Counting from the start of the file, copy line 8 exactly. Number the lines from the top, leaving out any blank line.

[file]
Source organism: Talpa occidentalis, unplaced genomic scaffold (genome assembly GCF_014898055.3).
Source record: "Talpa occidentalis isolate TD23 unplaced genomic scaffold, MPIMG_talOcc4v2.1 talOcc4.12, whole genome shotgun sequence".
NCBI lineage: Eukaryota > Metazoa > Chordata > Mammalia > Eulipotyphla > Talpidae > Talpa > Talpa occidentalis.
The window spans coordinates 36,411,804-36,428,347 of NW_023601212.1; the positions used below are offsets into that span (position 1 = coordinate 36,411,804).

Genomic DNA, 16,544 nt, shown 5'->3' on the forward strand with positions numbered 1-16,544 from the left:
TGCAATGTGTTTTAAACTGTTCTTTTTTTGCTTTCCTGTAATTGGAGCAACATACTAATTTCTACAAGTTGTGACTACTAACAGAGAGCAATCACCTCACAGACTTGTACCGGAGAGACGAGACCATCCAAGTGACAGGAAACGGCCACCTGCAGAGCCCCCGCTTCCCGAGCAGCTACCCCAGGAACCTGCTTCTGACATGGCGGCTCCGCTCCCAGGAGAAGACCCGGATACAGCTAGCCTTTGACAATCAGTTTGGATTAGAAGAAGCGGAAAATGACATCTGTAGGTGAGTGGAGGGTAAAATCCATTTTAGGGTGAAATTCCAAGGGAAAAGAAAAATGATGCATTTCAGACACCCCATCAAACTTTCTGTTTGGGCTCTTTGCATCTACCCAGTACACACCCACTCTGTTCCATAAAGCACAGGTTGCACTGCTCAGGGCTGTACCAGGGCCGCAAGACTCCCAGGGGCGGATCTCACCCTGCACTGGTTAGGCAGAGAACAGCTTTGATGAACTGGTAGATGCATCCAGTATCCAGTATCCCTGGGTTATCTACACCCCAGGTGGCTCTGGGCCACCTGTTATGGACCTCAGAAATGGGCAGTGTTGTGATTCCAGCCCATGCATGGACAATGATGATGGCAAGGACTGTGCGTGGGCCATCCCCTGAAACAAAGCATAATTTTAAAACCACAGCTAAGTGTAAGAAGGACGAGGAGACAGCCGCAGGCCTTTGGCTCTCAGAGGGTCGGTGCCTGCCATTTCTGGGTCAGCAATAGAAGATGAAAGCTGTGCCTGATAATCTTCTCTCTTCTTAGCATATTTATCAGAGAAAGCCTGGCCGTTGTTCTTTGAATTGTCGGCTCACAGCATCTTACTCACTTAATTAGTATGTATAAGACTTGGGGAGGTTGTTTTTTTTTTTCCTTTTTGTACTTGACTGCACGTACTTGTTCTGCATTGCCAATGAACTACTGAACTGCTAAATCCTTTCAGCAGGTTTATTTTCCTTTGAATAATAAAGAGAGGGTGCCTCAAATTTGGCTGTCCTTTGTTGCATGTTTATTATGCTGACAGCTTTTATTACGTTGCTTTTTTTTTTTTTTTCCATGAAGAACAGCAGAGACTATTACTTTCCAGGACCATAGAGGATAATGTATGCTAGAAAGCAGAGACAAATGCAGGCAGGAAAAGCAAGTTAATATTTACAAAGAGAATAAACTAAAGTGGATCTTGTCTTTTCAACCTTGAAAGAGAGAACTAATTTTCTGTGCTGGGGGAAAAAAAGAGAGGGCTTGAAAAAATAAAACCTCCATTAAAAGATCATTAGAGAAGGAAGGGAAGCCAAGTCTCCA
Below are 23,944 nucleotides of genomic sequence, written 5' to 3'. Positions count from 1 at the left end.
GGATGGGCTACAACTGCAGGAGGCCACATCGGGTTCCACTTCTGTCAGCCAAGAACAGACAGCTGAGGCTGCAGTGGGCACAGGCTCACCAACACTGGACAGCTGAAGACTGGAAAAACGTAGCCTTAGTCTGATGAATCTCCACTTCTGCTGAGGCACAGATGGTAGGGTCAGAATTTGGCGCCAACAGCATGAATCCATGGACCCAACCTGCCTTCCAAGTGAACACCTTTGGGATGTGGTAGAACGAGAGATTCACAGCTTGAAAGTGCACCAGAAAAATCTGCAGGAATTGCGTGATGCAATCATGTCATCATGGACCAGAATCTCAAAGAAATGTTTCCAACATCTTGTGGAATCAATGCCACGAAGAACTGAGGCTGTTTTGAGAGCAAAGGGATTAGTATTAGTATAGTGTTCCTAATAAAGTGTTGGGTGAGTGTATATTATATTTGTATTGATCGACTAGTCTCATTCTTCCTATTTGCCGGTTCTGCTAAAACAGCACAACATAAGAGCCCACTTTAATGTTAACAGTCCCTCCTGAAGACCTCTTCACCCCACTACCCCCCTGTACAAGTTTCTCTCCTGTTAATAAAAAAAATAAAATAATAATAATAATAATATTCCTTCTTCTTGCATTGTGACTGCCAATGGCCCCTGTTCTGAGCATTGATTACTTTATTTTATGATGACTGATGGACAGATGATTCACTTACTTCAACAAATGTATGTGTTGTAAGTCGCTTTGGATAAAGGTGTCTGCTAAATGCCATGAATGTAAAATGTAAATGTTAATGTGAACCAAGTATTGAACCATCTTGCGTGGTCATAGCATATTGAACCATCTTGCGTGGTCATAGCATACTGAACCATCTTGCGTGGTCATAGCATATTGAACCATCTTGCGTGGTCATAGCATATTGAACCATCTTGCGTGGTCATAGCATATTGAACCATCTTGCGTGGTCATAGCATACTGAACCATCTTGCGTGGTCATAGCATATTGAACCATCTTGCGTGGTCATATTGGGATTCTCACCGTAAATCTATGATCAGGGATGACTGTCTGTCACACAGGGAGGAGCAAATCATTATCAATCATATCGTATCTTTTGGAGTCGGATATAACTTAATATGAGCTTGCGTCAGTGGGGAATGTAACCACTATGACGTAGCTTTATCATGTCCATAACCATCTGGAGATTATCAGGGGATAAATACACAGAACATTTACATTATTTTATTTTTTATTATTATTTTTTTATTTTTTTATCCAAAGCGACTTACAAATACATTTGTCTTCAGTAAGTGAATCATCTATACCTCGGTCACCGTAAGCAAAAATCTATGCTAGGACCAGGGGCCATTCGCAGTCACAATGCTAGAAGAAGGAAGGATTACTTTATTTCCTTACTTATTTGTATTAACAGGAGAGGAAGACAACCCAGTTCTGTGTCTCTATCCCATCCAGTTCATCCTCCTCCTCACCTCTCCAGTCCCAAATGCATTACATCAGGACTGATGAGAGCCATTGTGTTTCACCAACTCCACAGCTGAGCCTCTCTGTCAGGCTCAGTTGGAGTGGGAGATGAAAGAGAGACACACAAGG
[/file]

GGATGGGCTACAACTGCAGGAGGCCACATCGGGTTCCACTTCTGTCAGCCAAGAACAGACAGCTGAGGCTGCAGTGGGCACAGGCTCACCAACACTGGACAGCTGAAGACTGGAAAAACGTAGCCTTAGTCTGATGAATCTCCACTTCTGCTGAGGCACAGATGGTAGGGTCAGAATTTGGCGCCAACAGCATGAATCCATGGACCCAACCTGCCTTCCAAGTGAACACCTTTGGGATGTGGTAGAACGAGAGATTCACAGCTTGAAAGTGCACCAGAAAAATCTGCAGGAATTGCGTGATGCAATCATGTCATCATGGACCAGAATCTCAAAGAAATGTTTCCAACATCTTGTGGAATCAATGCCACGAAGAACTGAGGCTGTTTTGAGAGCAAAGGGATTAGTATTAGTATAGTGTTCCTAATAAAGTGTTGGGTGAGTGTATATTATATTTGTATTGATCGACTAGTCTCATTCTTCCTATTTGCCGGTTCTGCTAAAACAGCACAACATAAGAGCCCACTTTAATGTTAACAGTCCCTCCTGAAGACCTCTTCACCCCACTACCCCCCTGTACAAGTTTCTCTCCTGTTAATAAAAAAAATAAAATAATAATAATAATAATATTCCTTCTTCTTGCATTGTGACTGCCAATGGCCCCTGTTCTGAGCATTGATTACTTTATTTTATGATGACTGATGGACAGATGATTCACTTACTTCAACAAATGTATGTGTTGTAAGTCGCTTTGGATAAAGGTGTCTGCTAAATGCCATGAATGTAAAATGTAAATGTTAATGTGAACCAAGTATTGAACCATCTTGCGTGGTCATAGCATATTGAACCATCTTGCGTGGTCATAGCATACTGAACCATCTTGCGTGGTCATAGCATATTGAACCATCTTGCGTGGTCATAGCATATTGAACCATCTTGCGTGGTCATAGCATATTGAACCATCTTGCGTGGTCATAGCATACTGAACCATCTTGCGTGGTCATAGCATATTGAACCATCTTGCGTGGTCATATTGGGATTCTCACCGTAAATCTATGATCAGGGATGACTGTCTGTCACACAGGGAGGAGCAAATCATTATCAATCATATCGTATCTTTTGGAGTCGGATATAACTTAATATGAGCTTGCGTCAGTGGGGAATGTAACCACTATGACGTAGCTTTATCATGTCCATAACCATCTGGAGATTATCAGGGGATAAATACACAGAACATTTACATTATTTTATTTTTTATTATTATTTTTTTATTTTTTTATCCAAAGCGACTTACAAATACATTTGTCTTCAGTAAGTGAATCATCTATACCTCGGTCACCGTAAGCAAAAATCTATGCTAGGACCAGGGGCCATTCGCAGTCACAATGCTAGAAGAAGGAAGGATTACTTTATTTCCTTACTTATTTGTATTAACAGGAGAGGAAGACAACCCAGTTCTGTGTCTCTATCCCATCCAGTTCATCCTCCTCCTCACCTCTCCAGTCCCAAATGCATTACATCAGGACTGATGAGAGCCATTGTGTTTCACCAACTCCACAGCTGAGCCTCTCTGTCAGGCTCAGTTGGAGTGGGAGATGAAAGAGAGACACACAAGG